Serverless Trace Propagation

Serverless Trace Propagation

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Required setup

Additional instrumentation is sometimes required to see a single, connected trace in Node and Python serverless applications asynchronously triggering Lambda functions. If you are just getting started with monitoring serverless applications in Datadog, follow our main installation steps and read this page on choosing your tracing library. Once you are sending traces from your Lambda functions to Datadog using the Datadog Lambda Library, you may want to follow these steps to connect traces between two Lambda functions in cases such as:

  • Asynchronously triggering Lambda functions via SNS, Kinesis or EventBridge
  • Invoking Lambda functions via non-HTTP protocols such as MQTT

Many tracing integrations (listed here) are supported out-of-the-box and do not require following the steps outlined on this page.

To successfully connect trace context between resources sending traces, you need to:

  • Include Datadog trace context in outgoing events. The outgoing event can originate from a host or Lambda function with dd-trace installed.
  • Extract the trace context in the consumer Lambda function.

Passing trace context

The following code samples outline how to pass trace context in outgoing events to some technologies in Node and Python:

In Python, you can use the get_dd_trace_context helper function to easily pass tracing context to outgoing events in a Lambda functions:

import json
import boto3
import os

from datadog_lambda.tracing import get_dd_trace_context  # Datadog tracing helper function

sns_client = boto3.client('sns')
kinesis_client = boto3.client('kinesis')
eventbridge_client = boto3.client('eventbridge')

def handler(event, context):
    sns_client.publish(
        TopicArn = 'PLACEHOLDER' # Your SNS topic ARN.
        Message = 'Asynchronously invoking a Lambda function with SNS.',
        MessageAttributes = {
            '_datadog': {
                'DataType': 'String',
                'StringValue': json.dumps(get_dd_trace_context()) # Includes trace context in outgoing message to SNS topic.
            },
        },
    )

    kinesis_client.put_record(
      Data= json.dumps(get_dd_trace_context()),
      PartitionKey='test',
      StreamName='PLACEHOLDER', # Your Kinesis stream ARN.
    )

    eventbridge_client.put_events(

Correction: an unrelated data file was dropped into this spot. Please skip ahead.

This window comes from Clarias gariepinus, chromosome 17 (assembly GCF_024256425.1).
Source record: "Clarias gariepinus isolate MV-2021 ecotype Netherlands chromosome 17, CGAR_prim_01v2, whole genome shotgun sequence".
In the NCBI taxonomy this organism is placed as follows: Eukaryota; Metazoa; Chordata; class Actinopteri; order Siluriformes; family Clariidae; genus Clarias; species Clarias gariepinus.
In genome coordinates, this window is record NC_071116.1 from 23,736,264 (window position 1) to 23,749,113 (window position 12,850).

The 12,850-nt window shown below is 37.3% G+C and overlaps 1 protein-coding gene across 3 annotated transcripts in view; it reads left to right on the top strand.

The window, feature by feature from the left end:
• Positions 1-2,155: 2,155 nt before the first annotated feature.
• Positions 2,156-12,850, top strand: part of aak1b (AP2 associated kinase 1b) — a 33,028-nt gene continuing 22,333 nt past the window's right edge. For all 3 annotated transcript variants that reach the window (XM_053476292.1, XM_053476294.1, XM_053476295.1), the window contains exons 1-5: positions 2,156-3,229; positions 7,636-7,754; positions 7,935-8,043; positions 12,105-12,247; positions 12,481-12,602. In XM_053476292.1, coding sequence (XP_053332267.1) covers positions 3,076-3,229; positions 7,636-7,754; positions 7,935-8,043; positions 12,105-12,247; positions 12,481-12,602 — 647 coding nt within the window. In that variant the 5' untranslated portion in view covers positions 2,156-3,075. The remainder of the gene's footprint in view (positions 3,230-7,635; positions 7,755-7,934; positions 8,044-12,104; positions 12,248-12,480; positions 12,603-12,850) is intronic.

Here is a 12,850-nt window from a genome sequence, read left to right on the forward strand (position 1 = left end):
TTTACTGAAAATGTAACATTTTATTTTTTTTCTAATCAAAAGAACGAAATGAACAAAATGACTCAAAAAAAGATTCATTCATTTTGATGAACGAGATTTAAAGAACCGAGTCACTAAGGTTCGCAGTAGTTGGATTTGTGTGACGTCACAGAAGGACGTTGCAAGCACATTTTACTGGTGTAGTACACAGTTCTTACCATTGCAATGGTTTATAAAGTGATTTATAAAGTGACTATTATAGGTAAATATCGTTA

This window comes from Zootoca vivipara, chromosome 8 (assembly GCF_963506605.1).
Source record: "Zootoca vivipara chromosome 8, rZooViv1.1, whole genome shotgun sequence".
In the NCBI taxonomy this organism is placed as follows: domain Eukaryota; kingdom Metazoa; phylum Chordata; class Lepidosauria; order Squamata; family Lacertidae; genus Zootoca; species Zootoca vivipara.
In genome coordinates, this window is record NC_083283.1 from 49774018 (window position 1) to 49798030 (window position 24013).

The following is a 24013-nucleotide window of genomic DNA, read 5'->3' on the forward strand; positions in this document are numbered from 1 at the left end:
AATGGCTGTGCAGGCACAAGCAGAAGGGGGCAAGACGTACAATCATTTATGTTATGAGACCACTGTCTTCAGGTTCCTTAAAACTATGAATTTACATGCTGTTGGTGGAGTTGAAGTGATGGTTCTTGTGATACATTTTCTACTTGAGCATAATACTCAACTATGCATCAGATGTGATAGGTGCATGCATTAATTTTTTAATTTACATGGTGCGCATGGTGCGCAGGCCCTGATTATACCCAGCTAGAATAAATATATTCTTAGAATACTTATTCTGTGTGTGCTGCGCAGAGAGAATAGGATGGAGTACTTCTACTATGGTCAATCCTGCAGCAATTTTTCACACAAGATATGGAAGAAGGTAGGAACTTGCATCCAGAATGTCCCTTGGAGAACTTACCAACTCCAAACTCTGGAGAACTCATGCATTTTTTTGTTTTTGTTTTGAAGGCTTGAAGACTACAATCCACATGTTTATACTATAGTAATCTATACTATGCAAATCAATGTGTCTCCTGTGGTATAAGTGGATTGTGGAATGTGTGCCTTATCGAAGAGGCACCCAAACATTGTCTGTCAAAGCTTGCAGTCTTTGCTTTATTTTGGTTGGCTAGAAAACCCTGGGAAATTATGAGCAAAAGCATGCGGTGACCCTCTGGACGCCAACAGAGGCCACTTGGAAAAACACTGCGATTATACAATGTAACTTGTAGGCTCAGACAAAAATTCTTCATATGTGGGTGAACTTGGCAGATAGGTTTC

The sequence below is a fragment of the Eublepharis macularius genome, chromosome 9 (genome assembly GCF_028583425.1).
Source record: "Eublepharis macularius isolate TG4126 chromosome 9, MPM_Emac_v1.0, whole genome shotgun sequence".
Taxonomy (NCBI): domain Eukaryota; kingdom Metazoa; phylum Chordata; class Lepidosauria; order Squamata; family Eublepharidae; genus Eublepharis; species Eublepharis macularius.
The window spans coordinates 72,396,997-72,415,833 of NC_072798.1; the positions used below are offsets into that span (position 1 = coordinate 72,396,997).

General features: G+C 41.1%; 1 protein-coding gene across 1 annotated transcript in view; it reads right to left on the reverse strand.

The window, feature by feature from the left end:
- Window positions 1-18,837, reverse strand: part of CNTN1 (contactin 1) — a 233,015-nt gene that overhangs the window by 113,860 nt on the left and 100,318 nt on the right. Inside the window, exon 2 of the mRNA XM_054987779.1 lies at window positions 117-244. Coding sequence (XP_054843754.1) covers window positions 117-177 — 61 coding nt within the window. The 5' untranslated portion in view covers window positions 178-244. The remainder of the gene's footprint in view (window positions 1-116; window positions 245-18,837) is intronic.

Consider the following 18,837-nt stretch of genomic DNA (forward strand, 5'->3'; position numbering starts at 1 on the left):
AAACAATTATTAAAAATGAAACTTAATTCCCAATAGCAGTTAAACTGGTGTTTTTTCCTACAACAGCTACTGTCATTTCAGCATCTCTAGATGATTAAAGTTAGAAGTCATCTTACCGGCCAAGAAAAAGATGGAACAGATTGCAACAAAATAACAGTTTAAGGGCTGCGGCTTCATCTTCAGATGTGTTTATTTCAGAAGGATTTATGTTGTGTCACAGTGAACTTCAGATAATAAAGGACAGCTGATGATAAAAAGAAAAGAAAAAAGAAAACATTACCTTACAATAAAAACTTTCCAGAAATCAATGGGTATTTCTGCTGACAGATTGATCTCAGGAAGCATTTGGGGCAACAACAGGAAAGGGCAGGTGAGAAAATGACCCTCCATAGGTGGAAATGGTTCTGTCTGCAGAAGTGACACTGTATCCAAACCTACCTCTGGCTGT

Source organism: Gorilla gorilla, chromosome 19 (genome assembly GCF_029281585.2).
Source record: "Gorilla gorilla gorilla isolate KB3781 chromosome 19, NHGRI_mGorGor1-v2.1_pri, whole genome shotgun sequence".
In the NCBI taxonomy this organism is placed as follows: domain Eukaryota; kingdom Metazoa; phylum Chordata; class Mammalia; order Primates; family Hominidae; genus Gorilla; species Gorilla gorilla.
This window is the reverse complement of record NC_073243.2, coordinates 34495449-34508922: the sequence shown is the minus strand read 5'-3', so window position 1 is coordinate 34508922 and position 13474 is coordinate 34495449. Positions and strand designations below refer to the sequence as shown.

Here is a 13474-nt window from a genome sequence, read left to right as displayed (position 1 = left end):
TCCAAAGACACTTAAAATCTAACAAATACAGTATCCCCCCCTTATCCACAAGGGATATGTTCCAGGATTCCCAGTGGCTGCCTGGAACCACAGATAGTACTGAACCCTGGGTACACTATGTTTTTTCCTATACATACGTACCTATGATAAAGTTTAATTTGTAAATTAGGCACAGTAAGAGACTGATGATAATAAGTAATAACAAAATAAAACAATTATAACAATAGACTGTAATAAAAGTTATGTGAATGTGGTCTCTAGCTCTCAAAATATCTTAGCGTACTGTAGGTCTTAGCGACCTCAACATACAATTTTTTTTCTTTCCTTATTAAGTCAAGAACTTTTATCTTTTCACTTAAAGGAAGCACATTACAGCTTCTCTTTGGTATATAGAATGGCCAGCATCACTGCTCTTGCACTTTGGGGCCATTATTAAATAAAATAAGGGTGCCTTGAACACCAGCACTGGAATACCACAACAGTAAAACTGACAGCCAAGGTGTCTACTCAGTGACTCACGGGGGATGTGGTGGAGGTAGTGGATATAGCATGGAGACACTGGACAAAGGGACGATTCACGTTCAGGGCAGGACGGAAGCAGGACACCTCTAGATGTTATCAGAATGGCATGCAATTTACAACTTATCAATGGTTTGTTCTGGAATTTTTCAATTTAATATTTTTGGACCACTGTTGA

Entries=[
        {
            'Source': 'tracing-tests-python',
            'DetailType': 'transaction',
            'Detail': json.dumps(get_dd_trace_context()),
            'EventBusName': 'PLACEHOLDER', # Your Event Bus name.
        }
      ]
    )

In Node, you can use the getTraceHeaders helper function to easily pass tracing context to outgoing events in a Lambda function:

const AWS = require('aws-sdk');
const { getTraceHeaders } = require("datadog-lambda-js"); // Datadog tracing helper function

const sns = new AWS.SNS();
const kinesis = new AWS.Kinesis();
const eventBridge = new AWS.EventBridge();

module.exports.handler = async event => {
  const _datadog = getTraceHeaders(); // Captures current Datadog trace context.

  var snsParams = {
    Message: JSON.stringify({ data: 'sns' }),
    MessageAttributes: {
      '_datadog': {
        DataType: 'String',
        StringValue: JSON.stringify(_datadog)  // Includes trace context in outgoing message to SNS topic.
      },
    },
    TopicArn: process.env.SNS_ARN
  };

  const kinesisParams = {
    Data: JSON.stringify({ data: 'kinesis', _datadog }),
    PartitionKey: 'test',
    StreamName: 'PLACEHOLDER', // Your Kinesis stream ARN.
  };

  var eventBridgeParams = {
    Entries: [{
      EventBusName: 'tracing-tests',
      Source: 'tracing-tests-node',
      DetailType: 'transaction',
      Detail: JSON.stringify({ data: 'eventBridge', _datadog }), // Includes trace context in outgoing message to event bus.
    }]
  };
  
  await sns.publish(snsParams).promise();
  await kinesis.putRecord(kinesisParams).promise();